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Sunday, February 22, 2009

Should you invest in Balanced Funds?

As the bulls and bears continue their fight for dominance in the stock market, risk averse investors are probably having a tough time deciding what to do, and when to do it.

In this post on December 8, 2008 I had advocated periodic investments in the Nifty BeES ETF (Exchange Traded Fund) from Benchmark Mutual Fund. ETFs are bought and sold like equity shares in the stock market any time during the trading day at the prevailing price. No entry or exit loads apply, but STT (Securities Transactions Tax) is payable.

What I had not mentioned was that since ETF transactions are made through a broker in a stock market, one needs to have a demat account. Many mutual fund investors may not have - or may not want to have - a demat account.

For such investors, ETF is not an alternative. Should one invest in index funds alone? Yes, if you are a passive investor who does not like to keep track of market goings-on and do not mind waiting for a long time to get returns on your investments.

But remember that an index fund has as much risk as owning the top index stocks. If the index rises 100%, so will an index fund. But when the index falls 60%, the index fund will fall a similar amount.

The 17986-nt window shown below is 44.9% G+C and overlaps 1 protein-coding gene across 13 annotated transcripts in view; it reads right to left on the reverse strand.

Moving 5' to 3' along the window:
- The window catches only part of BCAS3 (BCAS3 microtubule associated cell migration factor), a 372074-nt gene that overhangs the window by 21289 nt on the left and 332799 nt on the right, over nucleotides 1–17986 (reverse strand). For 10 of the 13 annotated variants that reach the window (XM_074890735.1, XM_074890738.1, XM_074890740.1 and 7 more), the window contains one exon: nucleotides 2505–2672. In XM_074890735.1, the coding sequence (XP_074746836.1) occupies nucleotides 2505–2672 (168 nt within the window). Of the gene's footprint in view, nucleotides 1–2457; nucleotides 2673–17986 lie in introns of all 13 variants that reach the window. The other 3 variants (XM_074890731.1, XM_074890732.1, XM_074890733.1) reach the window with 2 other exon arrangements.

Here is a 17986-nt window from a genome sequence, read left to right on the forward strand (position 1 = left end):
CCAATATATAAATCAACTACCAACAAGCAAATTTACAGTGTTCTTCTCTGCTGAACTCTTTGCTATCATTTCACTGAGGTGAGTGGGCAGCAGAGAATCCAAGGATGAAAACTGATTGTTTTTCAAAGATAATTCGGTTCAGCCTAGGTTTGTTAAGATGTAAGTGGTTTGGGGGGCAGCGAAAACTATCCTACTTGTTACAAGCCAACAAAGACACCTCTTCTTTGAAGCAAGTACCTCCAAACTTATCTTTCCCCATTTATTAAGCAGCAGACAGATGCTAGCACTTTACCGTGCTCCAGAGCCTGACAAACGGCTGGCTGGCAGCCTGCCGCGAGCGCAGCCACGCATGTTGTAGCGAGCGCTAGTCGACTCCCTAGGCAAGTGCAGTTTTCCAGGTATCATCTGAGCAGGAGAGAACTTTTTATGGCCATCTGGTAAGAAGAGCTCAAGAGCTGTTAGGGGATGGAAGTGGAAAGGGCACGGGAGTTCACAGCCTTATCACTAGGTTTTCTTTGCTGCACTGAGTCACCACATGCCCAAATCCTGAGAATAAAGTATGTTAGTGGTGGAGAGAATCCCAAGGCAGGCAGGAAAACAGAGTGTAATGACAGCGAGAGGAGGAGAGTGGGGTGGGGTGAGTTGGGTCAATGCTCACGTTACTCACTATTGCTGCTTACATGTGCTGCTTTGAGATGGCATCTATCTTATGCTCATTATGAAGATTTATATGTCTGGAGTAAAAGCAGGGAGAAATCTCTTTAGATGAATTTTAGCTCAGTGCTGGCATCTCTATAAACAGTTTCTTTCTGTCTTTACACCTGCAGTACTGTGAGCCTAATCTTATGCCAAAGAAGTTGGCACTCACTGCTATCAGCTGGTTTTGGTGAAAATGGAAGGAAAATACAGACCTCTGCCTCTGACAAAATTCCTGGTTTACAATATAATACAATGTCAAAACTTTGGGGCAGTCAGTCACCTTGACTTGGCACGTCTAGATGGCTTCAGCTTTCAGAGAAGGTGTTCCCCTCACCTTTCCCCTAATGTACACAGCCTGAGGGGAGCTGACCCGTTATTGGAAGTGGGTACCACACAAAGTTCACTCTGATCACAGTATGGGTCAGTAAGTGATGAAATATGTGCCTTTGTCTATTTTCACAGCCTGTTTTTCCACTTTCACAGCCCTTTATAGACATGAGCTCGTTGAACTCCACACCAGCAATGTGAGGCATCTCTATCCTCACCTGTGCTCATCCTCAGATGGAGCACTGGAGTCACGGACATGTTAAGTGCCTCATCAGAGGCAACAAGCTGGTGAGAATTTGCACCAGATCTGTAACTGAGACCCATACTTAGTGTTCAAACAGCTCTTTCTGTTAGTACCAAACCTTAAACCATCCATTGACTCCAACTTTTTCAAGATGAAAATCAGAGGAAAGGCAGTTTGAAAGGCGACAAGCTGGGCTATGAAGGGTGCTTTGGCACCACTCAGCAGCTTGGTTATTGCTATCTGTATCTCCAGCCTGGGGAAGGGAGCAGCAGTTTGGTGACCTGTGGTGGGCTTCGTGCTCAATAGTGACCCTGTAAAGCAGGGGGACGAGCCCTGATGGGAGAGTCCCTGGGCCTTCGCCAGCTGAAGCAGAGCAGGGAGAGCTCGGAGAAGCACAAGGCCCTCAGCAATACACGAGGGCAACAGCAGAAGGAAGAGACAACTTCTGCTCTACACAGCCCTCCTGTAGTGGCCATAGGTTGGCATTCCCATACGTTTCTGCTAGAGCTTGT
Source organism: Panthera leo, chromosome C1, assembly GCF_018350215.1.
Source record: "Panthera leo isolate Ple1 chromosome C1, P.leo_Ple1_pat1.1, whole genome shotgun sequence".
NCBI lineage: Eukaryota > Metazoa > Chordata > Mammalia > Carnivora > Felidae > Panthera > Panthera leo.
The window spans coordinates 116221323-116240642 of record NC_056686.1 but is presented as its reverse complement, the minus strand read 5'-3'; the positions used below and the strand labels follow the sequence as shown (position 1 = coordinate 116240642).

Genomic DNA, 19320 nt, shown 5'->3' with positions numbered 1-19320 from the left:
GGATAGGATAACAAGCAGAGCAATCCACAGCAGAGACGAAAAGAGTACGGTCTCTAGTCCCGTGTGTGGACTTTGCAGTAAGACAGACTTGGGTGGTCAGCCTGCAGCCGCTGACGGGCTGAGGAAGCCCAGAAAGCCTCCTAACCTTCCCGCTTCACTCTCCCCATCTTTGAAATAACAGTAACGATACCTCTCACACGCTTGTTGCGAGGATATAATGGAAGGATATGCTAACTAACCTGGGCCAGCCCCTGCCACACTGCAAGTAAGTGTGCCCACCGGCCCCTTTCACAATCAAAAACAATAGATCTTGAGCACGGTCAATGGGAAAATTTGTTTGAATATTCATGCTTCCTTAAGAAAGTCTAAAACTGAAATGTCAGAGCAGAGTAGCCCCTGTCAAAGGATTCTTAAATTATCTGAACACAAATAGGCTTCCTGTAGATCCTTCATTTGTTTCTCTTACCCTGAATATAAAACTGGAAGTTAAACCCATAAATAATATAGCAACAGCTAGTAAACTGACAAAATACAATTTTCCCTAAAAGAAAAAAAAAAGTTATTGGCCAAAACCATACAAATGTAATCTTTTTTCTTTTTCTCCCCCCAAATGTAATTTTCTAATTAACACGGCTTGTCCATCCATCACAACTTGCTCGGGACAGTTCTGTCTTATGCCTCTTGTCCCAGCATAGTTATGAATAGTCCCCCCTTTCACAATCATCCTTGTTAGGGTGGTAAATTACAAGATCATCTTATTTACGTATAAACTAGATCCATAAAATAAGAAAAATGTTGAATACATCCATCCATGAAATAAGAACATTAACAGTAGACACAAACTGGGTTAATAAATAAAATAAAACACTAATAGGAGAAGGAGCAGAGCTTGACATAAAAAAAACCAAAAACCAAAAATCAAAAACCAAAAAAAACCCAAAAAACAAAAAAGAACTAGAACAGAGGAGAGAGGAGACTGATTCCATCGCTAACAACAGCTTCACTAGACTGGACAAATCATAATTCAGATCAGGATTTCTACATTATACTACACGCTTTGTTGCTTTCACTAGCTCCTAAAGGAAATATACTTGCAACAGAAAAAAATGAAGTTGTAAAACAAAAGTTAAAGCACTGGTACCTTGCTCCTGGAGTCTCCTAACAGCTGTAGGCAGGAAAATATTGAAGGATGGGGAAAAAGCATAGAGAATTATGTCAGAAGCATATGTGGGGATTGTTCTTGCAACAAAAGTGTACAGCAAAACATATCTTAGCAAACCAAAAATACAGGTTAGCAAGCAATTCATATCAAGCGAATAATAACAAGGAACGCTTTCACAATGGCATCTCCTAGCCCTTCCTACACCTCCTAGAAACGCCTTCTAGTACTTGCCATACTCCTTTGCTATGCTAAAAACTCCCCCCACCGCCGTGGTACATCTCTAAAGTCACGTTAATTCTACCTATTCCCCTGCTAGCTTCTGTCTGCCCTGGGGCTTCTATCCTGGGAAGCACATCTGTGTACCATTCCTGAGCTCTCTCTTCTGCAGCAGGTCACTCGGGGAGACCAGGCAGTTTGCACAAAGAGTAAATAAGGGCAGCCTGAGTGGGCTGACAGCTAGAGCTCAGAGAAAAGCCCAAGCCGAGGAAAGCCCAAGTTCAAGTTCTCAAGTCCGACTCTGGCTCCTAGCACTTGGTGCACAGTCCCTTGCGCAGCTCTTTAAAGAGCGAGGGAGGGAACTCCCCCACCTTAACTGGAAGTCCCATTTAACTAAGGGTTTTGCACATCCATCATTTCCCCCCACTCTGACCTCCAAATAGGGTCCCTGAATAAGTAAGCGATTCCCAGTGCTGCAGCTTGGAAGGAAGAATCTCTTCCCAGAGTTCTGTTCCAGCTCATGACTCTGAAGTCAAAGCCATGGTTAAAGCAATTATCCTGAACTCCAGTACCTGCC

If you wish to reduce risk further, periodic investments in a balanced fund could be a viable option. Why? Balanced funds are like diversified equity funds that invest a portion of their corpus in fixed income instruments. Such instruments may be fixed deposits, Govt. of India securities, bonds, Non-convertible debentures (NCD), commercial paper.

The fixed income portion can be up to 35% of the total holdings to qualify for availing short and long term capital gains tax benefits similar to a pure equity fund.

The equity portion is balanced by the fixed income portion. This reduces risk because the down side is limited by the regular earnings from the fixed income instruments in the portfolio of the fund. While the average diversified equity fund had fallen 55% in the recent bear mauling, the average balanced fund fell around 41%.

However, in a bull market, the NAV growth of a pure equity fund is higher than a balanced fund because the upside gets capped by the lower return from the fixed income portion.

So which balanced funds should you own? The two best funds in terms of recent as well as long term performance are DSPBR (earlier DSPML) Balanced fund and Magnum Balanced fund. The former has around 20% of its portfolio in fixed income instruments, while the latter has nearly 30%.

I prefer the dividend option over the growth option when investing in mutual funds. The periodic dividends are akin to partial profit booking, and provides liquidity.

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